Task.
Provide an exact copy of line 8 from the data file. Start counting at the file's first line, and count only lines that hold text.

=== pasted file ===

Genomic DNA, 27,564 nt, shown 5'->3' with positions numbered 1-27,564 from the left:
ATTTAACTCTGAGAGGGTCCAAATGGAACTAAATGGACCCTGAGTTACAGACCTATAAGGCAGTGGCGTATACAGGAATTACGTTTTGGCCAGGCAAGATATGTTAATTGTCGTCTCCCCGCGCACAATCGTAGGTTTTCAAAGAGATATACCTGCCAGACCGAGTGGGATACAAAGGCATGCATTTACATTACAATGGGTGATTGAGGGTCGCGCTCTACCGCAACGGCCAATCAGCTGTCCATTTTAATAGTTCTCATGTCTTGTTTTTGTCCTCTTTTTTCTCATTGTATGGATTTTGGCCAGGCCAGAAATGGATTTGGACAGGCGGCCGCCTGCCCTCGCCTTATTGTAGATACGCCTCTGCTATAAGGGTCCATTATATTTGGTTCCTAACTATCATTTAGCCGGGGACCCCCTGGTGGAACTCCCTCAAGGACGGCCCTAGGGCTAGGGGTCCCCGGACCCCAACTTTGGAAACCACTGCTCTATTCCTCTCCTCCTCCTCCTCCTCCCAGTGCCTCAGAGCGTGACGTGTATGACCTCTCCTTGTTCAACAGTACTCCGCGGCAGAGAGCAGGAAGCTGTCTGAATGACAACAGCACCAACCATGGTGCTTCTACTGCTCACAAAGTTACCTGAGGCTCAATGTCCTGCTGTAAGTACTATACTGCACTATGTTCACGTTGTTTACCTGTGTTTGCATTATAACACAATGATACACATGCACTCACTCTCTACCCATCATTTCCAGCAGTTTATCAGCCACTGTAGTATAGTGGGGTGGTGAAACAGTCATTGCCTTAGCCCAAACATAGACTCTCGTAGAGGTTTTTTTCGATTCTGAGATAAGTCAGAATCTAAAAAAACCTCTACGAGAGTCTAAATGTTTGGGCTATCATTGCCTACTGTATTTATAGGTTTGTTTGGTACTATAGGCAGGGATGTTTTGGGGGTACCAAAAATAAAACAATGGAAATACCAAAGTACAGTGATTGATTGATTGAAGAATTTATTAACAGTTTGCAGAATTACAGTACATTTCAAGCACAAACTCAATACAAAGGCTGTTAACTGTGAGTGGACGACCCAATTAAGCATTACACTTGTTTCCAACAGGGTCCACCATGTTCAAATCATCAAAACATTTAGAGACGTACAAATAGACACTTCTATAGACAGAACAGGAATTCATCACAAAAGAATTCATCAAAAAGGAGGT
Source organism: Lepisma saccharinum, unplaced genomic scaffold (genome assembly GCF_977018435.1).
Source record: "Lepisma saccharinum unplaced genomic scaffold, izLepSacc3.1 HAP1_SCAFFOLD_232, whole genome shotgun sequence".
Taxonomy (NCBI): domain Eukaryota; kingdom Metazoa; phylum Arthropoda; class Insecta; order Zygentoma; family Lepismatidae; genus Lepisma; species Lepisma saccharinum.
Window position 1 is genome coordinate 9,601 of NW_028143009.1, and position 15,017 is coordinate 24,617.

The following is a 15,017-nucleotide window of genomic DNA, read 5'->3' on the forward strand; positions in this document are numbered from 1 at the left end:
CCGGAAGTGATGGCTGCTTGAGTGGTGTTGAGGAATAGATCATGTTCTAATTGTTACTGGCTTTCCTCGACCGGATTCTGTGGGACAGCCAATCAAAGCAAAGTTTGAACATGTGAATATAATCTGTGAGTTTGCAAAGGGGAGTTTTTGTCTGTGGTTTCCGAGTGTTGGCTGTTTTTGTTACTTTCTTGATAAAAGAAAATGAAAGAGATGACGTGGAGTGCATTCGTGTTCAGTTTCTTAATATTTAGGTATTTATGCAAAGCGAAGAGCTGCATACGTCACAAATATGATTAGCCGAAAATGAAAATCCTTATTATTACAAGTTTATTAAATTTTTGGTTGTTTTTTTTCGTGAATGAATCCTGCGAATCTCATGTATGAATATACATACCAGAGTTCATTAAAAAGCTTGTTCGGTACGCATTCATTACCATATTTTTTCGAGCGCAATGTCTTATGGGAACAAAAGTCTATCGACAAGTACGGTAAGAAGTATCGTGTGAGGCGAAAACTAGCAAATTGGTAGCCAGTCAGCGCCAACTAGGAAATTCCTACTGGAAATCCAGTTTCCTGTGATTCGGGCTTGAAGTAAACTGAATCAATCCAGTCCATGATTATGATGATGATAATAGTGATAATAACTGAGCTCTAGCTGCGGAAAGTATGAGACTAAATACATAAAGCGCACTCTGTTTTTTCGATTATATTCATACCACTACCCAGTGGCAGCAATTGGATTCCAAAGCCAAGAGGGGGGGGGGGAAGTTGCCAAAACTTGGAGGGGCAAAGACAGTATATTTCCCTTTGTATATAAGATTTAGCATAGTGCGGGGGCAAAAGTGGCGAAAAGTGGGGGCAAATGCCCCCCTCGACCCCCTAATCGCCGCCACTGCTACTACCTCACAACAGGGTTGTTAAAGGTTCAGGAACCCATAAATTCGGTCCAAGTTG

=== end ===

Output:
CCGGAAGTGATGGCTGCTTGAGTGGTGTTGAGGAATAGATCATGTTCTAATTGTTACTGGCTTTCCTCGACCGGATTCTGTGGGACAGCCAATCAAAGCAAAGTTTGAACATGTGAATATAATCTGTGAGTTTGCAAAGGGGAGTTTTTGTCTGTGGTTTCCGAGTGTTGGCTGTTTTTGTTACTTTCTTGATAAAAGAAAATGAAAGAGATGACGTGGAGTGCATTCGTGTTCAGTTTCTTAATATTTAGGTATTTATGCAAAGCGAAGAGCTGCATACGTCACAAATATGATTAGCCGAAAATGAAAATCCTTATTATTACAAGTTTATTAAATTTTTGGTTGTTTTTTTTCGTGAATGAATCCTGCGAATCTCATGTATGAATATACATACCAGAGTTCATTAAAAAGCTTGTTCGGTACGCATTCATTACCATATTTTTTCGAGCGCAATGTCTTATGGGAACAAAAGTCTATCGACAAGTACGGTAAGAAGTATCGTGTGAGGCGAAAACTAGCAAATTGGTAGCCAGTCAGCGCCAACTAGGAAATTCCTACTGGAAATCCAGTTTCCTGTGATTCGGGCTTGAAGTAAACTGAATCAATCCAGTCCATGATTATGATGATGATAATAGTGATAATAACTGAGCTCTAGCTGCGGAAAGTATGAGACTAAATACATAAAGCGCACTCTGTTTTTTCGATTATATTCATACCACTACCCAGTGGCAGCAATTGGATTCCAAAGCCAAGAGGGGGGGGGGGAAGTTGCCAAAACTTGGAGGGGCAAAGACAGTATATTTCCCTTTGTATATAAGATTTAGCATAGTGCGGGGGCAAAAGTGGCGAAAAGTGGGGGCAAATGCCCCCCTCGACCCCCTAATCGCCGCCACTGCTACTACCTCACAACAGGGTTGTTAAAGGTTCAGGAACCCATAAATTCGGTCCAAGTTG